Menudo: Forever Young Filmmakers On Capturing All Sides Of Boy Bands Fame Contenders TV: Docs + Unscripted

Before there was New Kids on the Block and New Edition, Latin boy band Menudo was dominating the global stage with its bubble-gum pop sound and youthful vibrancy. Behind the scenes, however, everything was not as perfect as it seemed.

In the HBO Max documentary Menudo: Forever Young, filmmakers Angel Manuel Soto and Kristofer Ríos chronicle the rise and fall of the group — from cementing the band’s place in pop culture history to revealing never-before-heard allegations of abuse against founder Edgardo Diaz by various members.

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More than 40 members of Menudo participated in the four-part doc, all of who were pre-teens or teens when they joined and eventually replaced after they hit puberty. With their parents’ permission — which included signing over parental rights to Diaz — the boys set off in search of fortune and fame with varying results (two of the band’s most famous members, Ricky Martin and Robby Rosa, opted not to participate in Forever Young).

“What we realized going into this is that Menudo is iconic, not just for Puerto Ricans, but for the LatinX community as a whole. And we knew it was gonna be really tricky to both celebrate, but also reveal these things that people had known but didn’t really dig into,” Rios said during a panel discussion at Deadline’s Contenders Television: Documentary + Unscripted. “The foundational principle for us was that both of these things can be true.”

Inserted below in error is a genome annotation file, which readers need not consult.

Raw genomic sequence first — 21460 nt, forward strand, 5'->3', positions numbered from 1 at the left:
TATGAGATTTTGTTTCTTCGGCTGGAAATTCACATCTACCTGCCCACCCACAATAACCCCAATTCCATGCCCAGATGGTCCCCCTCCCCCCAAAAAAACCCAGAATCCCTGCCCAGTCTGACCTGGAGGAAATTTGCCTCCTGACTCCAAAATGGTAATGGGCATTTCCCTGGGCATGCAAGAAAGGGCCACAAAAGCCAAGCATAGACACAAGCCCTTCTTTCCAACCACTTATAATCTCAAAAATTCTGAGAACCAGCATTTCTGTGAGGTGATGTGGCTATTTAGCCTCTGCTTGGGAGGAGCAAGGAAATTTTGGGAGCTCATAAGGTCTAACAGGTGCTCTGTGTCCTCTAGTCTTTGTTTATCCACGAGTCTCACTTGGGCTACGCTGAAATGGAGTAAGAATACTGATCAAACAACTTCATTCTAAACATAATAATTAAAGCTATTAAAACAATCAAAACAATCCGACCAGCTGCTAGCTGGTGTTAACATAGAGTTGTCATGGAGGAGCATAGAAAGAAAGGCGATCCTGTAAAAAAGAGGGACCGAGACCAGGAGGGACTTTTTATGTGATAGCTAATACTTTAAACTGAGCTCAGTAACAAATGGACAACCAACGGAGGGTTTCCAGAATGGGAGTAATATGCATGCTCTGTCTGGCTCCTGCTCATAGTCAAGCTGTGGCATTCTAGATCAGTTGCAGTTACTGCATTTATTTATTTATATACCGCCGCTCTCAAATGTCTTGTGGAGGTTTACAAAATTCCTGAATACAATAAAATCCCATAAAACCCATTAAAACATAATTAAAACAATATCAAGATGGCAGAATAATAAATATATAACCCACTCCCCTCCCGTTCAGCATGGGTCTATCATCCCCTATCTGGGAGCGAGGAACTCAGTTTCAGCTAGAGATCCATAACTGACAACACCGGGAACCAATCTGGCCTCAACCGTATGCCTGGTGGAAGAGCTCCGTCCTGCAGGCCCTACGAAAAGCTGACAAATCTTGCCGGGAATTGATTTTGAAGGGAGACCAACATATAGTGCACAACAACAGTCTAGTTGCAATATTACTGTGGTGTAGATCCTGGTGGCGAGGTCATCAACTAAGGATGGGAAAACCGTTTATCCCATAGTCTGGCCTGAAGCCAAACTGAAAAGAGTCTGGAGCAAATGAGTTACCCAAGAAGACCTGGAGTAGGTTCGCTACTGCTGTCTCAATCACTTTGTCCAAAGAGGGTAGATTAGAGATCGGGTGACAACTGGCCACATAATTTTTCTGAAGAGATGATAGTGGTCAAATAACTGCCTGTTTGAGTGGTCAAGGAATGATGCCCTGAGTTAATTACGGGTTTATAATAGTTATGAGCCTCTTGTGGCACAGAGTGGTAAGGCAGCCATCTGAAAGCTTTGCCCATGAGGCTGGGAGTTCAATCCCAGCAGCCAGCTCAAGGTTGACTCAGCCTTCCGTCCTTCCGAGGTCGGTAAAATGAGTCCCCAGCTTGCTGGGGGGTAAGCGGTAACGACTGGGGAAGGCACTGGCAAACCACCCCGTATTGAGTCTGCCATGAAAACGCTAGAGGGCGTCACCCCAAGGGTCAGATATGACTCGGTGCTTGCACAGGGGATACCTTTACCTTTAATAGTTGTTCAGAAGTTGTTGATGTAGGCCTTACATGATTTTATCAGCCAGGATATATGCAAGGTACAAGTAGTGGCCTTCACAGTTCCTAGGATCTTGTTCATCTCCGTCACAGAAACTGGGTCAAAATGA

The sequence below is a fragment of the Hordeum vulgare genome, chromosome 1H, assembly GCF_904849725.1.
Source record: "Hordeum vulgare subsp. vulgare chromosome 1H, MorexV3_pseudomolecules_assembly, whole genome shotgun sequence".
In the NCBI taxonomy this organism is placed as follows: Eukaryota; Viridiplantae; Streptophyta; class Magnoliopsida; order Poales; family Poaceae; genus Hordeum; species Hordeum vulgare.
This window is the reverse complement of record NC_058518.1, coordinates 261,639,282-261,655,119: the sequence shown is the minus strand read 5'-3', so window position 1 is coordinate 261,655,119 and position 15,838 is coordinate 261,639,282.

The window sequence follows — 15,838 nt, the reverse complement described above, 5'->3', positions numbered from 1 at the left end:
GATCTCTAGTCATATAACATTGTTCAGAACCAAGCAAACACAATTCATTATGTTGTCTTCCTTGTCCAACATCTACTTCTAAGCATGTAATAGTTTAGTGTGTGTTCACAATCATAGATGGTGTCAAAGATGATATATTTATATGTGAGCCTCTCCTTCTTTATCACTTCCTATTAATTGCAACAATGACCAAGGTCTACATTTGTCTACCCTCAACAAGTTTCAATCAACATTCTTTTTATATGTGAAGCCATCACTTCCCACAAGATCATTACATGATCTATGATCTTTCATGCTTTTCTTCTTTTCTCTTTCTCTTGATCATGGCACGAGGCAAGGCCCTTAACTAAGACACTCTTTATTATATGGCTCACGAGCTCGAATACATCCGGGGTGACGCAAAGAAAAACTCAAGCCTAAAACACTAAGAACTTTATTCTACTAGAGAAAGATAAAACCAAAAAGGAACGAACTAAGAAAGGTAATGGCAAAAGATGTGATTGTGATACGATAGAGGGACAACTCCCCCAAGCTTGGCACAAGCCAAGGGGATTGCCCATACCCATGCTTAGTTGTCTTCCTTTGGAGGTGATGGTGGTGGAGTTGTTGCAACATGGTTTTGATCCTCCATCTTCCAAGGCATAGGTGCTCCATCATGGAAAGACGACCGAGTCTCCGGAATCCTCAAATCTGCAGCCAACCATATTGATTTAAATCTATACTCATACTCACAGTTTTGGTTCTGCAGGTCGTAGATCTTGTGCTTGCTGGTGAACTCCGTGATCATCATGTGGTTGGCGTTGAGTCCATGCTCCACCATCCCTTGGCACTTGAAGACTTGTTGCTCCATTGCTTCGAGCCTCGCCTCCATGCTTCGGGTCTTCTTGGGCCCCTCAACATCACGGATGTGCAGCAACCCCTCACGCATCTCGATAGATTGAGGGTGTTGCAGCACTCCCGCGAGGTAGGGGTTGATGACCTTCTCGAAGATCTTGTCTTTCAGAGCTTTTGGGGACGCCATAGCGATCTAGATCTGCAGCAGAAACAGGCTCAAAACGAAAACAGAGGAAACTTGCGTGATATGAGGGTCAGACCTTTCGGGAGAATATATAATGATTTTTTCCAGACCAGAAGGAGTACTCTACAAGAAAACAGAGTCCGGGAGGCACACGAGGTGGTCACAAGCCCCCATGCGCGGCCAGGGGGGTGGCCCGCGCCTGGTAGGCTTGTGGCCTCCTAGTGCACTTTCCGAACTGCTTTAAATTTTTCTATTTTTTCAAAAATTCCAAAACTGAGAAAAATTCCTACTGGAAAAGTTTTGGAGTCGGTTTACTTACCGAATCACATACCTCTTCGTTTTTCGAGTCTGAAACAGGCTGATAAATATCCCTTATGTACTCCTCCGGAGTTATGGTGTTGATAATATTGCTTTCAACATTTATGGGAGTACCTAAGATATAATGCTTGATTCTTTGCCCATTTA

He added: “This can be a band that is so near and dear to us in our hearts, but some ugly things can happen behind the scenes. And that’s worth exploring because we felt we really needed to understand the price these boys, now men, paid.”

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Allegations of physical, mental and sexual abuse had previously been made by former members against Diaz, and some of them played out in the media. Diaz has always maintained his innocence and has never faced charges in connection to those allegations.

The documentary has the most members of Menudo speaking out about their experiences to date.

“Their experiences haven’t always been bubble gum though it’s often portrayed as such, so it was important to us be delicate with their darkest moments. But also, we didn’t want to end on that note because since the ’90s the idea of Menudo disappeared or it was tarnished,” Soto said. “Thirty years later, these are the kids that we admired growing up and they’re still very much alive and doing great things. [We made this] with the idea of redemption and being able to to talk about past traumas and heal from it and grow in this constant process of deconstructing ourselves.

“We wanted to end it on the note of those kids are still out there, they still inspire us and their stories help us heal like many of them were able to do. It was a very collaborative healing process between us the filmmakers and the band.”

Check back Monday for the panel video.

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